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Paul Dolden: L’Ivresse de la Vitesse

From the album L’Ivresse de la Vitesse (1994) 

Take the symphony orchestra, pass it through the sieve of digital recording and signal processing, apply a heavy dose of mind-bending montage effects, and you have an approximation of L’Ivresse de la Vitesse  by Canadian electroacoustic composer Paul Dolden. In this work, Dolden uses computer audio technology as “a platform from which to launch or capture otherwise impossible musical performances,” creating a “virtual orchestra” through the layering and manipulation of hundreds of individually recorded tracks.

While the work of his peers such as Francis Dhomont and Robert Normandeau belongs clearly to the French musique acousmatique tradition stemming from the mid-century work of Schaeffer and Henry, Dolden’s musical style is harder to pin down. At certain moments one can hear hear a connection to early works of American “tape music” from the 1950s, such as Vladimir Ussachevsky's Fantasy in Space, in which flute recordings are used as the basis for surrealistic, deep-sea soundscapes. Much of Dolden’s music from the 1990s has an undeniable over-the-top sensibility that could be characterized as post-modern maximalism—pieces such as Revenge of the Repressed - Resonance #2 suggest John Zorn or even “plunderphonics” pioneer John Oswald)—while the earlier music represented on this album, Veils (1984-85) builds a gorgeous edifice of electric drones.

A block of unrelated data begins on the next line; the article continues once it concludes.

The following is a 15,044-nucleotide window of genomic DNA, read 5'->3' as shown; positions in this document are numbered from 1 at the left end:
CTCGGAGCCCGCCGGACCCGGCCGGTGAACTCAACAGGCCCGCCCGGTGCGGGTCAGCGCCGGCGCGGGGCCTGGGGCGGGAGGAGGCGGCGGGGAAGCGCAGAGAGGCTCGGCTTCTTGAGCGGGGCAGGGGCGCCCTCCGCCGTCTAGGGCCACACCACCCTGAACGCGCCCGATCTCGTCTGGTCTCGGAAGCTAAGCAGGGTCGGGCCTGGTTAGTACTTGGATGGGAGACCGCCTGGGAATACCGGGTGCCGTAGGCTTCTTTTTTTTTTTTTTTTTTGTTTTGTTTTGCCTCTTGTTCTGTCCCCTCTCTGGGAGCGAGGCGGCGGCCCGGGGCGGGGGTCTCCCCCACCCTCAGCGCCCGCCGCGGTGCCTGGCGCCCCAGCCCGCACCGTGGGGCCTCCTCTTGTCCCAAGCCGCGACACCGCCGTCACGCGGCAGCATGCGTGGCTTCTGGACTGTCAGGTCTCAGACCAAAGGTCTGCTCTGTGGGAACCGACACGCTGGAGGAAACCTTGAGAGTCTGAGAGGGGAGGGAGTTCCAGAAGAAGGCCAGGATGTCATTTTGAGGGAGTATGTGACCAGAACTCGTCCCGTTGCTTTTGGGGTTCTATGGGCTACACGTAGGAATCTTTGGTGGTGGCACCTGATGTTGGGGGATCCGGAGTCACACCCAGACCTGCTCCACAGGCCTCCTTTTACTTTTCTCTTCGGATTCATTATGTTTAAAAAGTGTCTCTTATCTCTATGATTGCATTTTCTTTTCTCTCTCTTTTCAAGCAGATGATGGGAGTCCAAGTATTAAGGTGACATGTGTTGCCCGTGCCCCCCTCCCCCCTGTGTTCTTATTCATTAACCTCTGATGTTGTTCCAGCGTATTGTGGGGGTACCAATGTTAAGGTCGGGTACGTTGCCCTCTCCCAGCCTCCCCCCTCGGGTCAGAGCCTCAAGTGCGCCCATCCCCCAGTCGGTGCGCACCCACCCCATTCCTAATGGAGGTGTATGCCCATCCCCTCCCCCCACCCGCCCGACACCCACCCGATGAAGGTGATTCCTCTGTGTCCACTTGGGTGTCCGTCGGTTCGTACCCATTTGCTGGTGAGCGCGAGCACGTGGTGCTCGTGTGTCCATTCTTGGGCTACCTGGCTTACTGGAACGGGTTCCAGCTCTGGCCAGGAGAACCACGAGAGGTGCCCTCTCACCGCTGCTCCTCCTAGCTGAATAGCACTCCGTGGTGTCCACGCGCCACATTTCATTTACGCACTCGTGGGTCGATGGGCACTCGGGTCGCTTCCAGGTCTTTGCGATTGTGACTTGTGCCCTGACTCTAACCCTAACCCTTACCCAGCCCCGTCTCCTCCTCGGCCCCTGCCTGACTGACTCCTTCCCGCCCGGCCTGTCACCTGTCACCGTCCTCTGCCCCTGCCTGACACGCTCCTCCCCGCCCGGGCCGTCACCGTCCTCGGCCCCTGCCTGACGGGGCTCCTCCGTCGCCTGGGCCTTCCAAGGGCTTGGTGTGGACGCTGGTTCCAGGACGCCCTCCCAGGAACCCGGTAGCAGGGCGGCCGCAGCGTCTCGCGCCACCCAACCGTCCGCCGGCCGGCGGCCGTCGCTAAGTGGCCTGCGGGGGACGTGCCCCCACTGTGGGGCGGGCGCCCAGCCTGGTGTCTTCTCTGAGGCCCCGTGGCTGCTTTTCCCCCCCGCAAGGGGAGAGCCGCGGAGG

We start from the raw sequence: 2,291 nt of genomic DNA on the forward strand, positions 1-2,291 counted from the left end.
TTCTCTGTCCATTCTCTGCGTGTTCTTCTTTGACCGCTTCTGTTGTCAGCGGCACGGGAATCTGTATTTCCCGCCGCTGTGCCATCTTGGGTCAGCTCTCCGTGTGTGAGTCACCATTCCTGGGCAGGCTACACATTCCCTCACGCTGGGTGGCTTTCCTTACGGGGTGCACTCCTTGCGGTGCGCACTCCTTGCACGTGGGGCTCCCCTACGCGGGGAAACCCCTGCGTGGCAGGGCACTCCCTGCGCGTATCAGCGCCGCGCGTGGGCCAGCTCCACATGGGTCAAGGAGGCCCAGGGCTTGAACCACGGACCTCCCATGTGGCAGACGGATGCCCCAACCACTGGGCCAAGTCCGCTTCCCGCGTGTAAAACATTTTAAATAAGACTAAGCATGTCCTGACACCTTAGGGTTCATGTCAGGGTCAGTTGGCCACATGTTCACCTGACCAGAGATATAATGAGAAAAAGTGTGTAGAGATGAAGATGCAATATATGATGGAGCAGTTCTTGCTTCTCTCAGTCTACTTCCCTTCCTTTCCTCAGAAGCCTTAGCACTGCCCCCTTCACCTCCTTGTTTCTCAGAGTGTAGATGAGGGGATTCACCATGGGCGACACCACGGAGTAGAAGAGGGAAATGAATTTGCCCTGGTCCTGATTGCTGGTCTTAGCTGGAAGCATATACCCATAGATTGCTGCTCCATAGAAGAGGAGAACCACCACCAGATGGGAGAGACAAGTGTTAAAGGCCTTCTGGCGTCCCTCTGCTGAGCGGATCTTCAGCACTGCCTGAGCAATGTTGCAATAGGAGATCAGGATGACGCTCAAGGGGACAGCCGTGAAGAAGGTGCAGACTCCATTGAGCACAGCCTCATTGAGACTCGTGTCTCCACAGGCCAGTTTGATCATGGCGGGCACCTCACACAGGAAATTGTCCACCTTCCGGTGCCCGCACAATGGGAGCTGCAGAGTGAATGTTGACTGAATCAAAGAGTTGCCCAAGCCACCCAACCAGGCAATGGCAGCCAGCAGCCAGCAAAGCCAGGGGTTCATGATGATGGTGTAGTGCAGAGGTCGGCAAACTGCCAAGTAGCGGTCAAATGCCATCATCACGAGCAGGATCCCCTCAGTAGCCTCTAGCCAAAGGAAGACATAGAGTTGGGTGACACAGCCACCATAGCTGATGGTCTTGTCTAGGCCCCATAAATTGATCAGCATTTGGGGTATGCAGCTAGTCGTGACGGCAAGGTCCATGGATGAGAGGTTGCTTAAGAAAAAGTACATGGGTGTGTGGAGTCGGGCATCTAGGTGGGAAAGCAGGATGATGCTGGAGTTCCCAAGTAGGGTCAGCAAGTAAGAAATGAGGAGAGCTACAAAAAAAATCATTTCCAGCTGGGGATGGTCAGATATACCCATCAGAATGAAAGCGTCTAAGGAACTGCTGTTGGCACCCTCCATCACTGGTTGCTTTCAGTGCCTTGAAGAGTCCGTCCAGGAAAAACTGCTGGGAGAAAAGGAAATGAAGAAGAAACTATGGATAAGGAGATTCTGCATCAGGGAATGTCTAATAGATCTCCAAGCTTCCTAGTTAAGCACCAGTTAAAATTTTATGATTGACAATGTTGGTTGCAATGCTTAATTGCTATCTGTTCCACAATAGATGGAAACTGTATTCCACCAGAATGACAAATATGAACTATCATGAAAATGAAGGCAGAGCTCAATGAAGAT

About L’Ivresse de la vitesse (Intoxication by Speed), Dolden writes:

The title is an allusion towards my current artistic intentions which involve the speeding up of an excess of musical ideas so that the composition and its materials exhaust themselves in the shortest time possible. The intoxicating aspect of speed is evoked by using primarily fast tempo markings and rapid changes in orchestration, density and dynamics. These elements can be particularly sped up to the point of exhaustion and intoxication in the digital audio studio which is limitless or virtual in its color and density possibilities.

Played 211 time(s).

September 07, 2012, 9:23pm

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Miriodor: “Funambule” (“Tightrope Walker”)

From the album Jongleries Élastiques (1996)

Formed in Quebec City in 1980, Miriodor is a Canadian band that has been based for most of its existence in Montreal.  The group has undergone numerous personnel changes since its first album, Rencontres, released in 1986.  Pascal Globensky (keyboards, acoustic guitar) and Rémi Leclerc (drums) are the only two members to have participated in every Miriodor release.  In 2009, they finished their seventh album, entitled Avanti!.

Miriodor fuses jazz virtuosity and prog-rock ambitiousness with a certain playful and fantastic quality which I hope I will be forgiven for hearing as quintessentially French.  Their music has a polished, MIDI-fied sheen that may be a turnoff for those who didn’t grow up listening to video game music.

This should appeal to fans of previous Acousmata features Hellebore, Magma, and Univers Zero (for whom Miriodor recently opened at the Sonic Circuits festival in Washington DC).

Played 50 time(s).

November 04, 2010, 2:48pm

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